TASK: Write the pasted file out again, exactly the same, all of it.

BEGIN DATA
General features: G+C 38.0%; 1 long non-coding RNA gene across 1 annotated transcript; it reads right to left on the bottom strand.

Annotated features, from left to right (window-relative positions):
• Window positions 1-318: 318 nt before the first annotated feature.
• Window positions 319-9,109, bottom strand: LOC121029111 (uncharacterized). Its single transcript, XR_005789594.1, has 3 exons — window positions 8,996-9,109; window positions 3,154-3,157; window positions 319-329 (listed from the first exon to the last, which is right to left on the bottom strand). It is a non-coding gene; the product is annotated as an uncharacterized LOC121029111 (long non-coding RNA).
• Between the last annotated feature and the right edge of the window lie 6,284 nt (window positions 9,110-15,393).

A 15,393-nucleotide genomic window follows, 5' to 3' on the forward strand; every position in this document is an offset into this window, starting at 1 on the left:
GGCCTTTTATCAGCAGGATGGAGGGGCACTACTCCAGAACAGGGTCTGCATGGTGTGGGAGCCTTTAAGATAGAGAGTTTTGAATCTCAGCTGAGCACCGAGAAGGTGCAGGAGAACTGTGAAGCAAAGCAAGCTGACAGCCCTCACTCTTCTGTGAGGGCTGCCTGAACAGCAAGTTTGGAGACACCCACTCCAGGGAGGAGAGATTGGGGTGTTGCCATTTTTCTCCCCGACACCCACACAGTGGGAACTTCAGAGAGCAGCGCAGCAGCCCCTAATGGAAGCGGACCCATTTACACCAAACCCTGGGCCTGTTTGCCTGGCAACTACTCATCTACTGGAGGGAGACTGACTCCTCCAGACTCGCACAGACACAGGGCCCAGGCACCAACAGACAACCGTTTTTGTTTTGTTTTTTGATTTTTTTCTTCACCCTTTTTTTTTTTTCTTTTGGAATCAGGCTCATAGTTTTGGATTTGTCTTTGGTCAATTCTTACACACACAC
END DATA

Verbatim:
General features: G+C 38.0%; 1 long non-coding RNA gene across 1 annotated transcript; it reads right to left on the bottom strand.

Annotated features, from left to right (window-relative positions):
• Window positions 1-318: 318 nt before the first annotated feature.
• Window positions 319-9,109, bottom strand: LOC121029111 (uncharacterized). Its single transcript, XR_005789594.1, has 3 exons — window positions 8,996-9,109; window positions 3,154-3,157; window positions 319-329 (listed from the first exon to the last, which is right to left on the bottom strand). It is a non-coding gene; the product is annotated as an uncharacterized LOC121029111 (long non-coding RNA).
• Between the last annotated feature and the right edge of the window lie 6,284 nt (window positions 9,110-15,393).

A 15,393-nucleotide genomic window follows, 5' to 3' on the forward strand; every position in this document is an offset into this window, starting at 1 on the left:
GGCCTTTTATCAGCAGGATGGAGGGGCACTACTCCAGAACAGGGTCTGCATGGTGTGGGAGCCTTTAAGATAGAGAGTTTTGAATCTCAGCTGAGCACCGAGAAGGTGCAGGAGAACTGTGAAGCAAAGCAAGCTGACAGCCCTCACTCTTCTGTGAGGGCTGCCTGAACAGCAAGTTTGGAGACACCCACTCCAGGGAGGAGAGATTGGGGTGTTGCCATTTTTCTCCCCGACACCCACACAGTGGGAACTTCAGAGAGCAGCGCAGCAGCCCCTAATGGAAGCGGACCCATTTACACCAAACCCTGGGCCTGTTTGCCTGGCAACTACTCATCTACTGGAGGGAGACTGACTCCTCCAGACTCGCACAGACACAGGGCCCAGGCACCAACAGACAACCGTTTTTGTTTTGTTTTTTGATTTTTTTCTTCACCCTTTTTTTTTTTTCTTTTGGAATCAGGCTCATAGTTTTGGATTTGTCTTTGGTCAATTCTTACACACACAC